Despite internal audit, criminal fraud investigation continues at TalTech

Taltech's internal inquiry report into alleged misuse of EU funds at the RNI.
Taltech's internal inquiry report into alleged misuse of EU funds at the RNI. Source: ERR

Although the inquiry committee convened to investigate alleged irregularities at the Ragnar Nurkse Department of Innovation and Governance (RND) at Tallinn University of Technology (TalTech) found no evidence of fraud, a criminal investigation into the matter is nonetheless to continue.

Marek Soomaa, assistant prosecutor at the Office of the Prosecutor General, told BNS that the criminal investigation launched in connection with the occurrences at the RND will continue regardless of the findings of TalTech's own inquiry committee.

"Evidence is currently being collected and analyzed," Soomaa said. "The Prosecutor's Office has acquainted itself with TalTech's own audit; however, as evidence is still being collected, we cannot currently comment on it in greater detail."

On Aug. 22, daily Postimees published allegations that fraud had been committed at TalTech's RND in connection with the reporting of project costs, including those of the OpenGovIntelligence project.

An inquiry committee convened to look into the irregularities established a violation of university rules and regulations, but no evidence of fraud.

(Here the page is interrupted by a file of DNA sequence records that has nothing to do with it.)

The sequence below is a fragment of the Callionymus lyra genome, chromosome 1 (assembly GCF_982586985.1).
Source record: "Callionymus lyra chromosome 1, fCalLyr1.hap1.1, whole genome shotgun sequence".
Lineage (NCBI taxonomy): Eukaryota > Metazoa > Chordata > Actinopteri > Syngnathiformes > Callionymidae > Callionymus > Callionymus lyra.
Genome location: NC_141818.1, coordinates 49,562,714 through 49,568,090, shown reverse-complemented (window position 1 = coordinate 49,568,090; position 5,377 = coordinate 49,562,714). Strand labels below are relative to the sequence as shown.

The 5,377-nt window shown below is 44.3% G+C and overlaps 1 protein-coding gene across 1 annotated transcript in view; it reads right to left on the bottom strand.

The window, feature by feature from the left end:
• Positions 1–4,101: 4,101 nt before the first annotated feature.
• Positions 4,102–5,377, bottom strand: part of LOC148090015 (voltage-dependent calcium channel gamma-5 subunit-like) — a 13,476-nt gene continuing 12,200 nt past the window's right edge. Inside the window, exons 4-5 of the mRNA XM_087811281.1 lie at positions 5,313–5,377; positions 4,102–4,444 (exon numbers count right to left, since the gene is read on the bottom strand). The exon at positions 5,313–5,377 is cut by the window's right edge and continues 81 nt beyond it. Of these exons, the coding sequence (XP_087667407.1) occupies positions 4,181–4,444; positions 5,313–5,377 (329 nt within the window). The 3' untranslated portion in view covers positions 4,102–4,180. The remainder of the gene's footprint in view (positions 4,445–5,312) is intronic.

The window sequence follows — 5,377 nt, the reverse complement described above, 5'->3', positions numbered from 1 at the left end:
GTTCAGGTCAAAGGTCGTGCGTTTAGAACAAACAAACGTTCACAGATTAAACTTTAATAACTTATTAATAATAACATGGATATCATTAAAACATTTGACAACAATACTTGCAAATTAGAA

During a discussion of the committee's final report at the university rector's office on Oct. 7, the committee decided to once again subject the entire field of management of projects at the university to scrutiny and make necessary changes to ensure seamless project management that is consistent with the rules.

In addition, the committee decided to make an additional contribution to strengthening the university's project management support system. This will include additional training and counseling for project managers and study group members as well as the preparation of additional instruction materials. It was also decided to adopt comprehensive project management software across the university as well.

All allegations examined by committee

Over the course of a month, the committee examined all of the allegations made in the Postimees article, interviewed all of the researchers who participated in the OGI project, examined all evidence, and analyzed European Commission rules and regulations as well as the financial and internal reports submitted to the Commission by TalTech.

The inquiry committee found that errors were made in the reporting of the project's direct and indirect costs. As a result, an expense item was listed as a direct cost which should have actually been listed as an indirect cost.

Communication within the RND was also found to be insufficient — the roles of members of the project team were not recognized with sufficient clarity, and there was no common knowledge of the composition and duties of the study group.

The committee also found that the OpenGovIntelligence (OGI) project team did not sufficiently document its activities under the project. In some publications, an appropriate reference to the project was missing, and timesheets signed by part-time employees only partially existed for the first project period. During the second project period, timesheets for most employees were left unsigned.


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Editor: Aili Vahtla

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